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QOTD: Marconi’s conception of the radio was as a substitute for

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QOTD: Marconi’s conception of the radio was as a substitute for [#permalink]

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Verbal Question of The Day: Day 216: Sentence Correction


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Marconi’s conception of the radio was as a substitute for the telephone, a tool for private conversation; instead, it is precisely the opposite, a tool for communicating with a large, public audience.

(A) Marconi’s conception of the radio was as a substitute for the telephone, a tool for private conversation; instead, it is

(B) Marconi conceived of the radio as a substitute for the telephone, a tool for private conversation, but which is

(C) Marconi conceived of the radio as a tool for private conversation that could substitute for the telephone; instead, it has become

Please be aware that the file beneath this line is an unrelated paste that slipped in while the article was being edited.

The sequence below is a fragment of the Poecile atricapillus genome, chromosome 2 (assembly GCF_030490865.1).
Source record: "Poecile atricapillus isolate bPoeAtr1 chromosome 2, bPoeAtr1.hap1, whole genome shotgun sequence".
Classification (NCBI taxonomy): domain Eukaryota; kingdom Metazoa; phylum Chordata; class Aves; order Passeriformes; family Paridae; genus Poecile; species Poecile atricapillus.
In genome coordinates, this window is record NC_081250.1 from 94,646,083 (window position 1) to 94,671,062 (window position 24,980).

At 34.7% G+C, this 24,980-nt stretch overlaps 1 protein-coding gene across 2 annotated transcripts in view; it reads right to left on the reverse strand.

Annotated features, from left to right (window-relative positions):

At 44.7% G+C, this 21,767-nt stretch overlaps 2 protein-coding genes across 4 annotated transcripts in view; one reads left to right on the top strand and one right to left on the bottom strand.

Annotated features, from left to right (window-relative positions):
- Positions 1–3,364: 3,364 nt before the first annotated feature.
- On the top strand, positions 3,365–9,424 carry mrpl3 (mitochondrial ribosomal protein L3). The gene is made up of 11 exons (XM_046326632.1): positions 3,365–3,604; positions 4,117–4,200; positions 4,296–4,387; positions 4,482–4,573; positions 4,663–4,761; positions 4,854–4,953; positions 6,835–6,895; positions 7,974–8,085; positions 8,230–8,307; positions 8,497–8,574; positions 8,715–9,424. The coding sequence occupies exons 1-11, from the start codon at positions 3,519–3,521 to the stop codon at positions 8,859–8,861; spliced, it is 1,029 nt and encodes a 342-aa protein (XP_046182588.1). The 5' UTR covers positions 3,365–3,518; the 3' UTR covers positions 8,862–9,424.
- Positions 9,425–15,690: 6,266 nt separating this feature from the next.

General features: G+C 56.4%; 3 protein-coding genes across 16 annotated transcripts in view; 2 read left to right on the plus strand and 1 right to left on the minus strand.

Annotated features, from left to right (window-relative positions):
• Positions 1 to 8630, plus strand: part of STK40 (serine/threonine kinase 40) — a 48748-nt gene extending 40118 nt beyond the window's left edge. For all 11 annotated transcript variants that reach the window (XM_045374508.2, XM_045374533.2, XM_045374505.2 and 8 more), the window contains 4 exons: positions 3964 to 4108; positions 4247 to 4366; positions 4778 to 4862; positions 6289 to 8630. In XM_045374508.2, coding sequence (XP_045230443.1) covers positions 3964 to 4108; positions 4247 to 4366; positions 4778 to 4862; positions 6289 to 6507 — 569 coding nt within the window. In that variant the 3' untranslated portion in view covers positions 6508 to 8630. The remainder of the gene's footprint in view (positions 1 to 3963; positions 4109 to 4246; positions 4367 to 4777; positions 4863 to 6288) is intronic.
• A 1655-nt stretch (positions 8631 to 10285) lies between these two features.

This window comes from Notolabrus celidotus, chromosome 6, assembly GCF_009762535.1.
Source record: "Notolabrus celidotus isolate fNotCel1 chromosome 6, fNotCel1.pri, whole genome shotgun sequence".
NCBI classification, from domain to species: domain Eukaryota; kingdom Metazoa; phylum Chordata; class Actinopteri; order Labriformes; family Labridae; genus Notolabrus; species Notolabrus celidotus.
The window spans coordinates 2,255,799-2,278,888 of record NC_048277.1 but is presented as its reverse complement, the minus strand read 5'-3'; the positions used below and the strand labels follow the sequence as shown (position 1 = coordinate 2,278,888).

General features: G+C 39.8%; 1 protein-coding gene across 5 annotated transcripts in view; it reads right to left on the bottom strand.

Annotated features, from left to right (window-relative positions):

(D) Marconi conceived of the radio to be a tool for private conversation, a substitute for the telephone, which has become

(E) Marconi conceived of the radio to be a substitute for the telephone, a tool for private conversation, other than what it is,

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Re: QOTD: Marconi’s conception of the radio was as a substitute for [#permalink]

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New post 05 Feb 2018, 12:01
Marconi’s conception of the radio was as a substitute for the telephone, a tool for private conversation; instead, it is precisely the opposite, a tool for communicating with a large, public audience.

A. Marconi’s conception of the radio was as a substitute for the telephone, a tool for private conversation; instead, it is---Wrong Idiom

B. Marconi conceived of the radio as a substitute for the telephone, a tool for private conversation, but which is---Wrong Idiom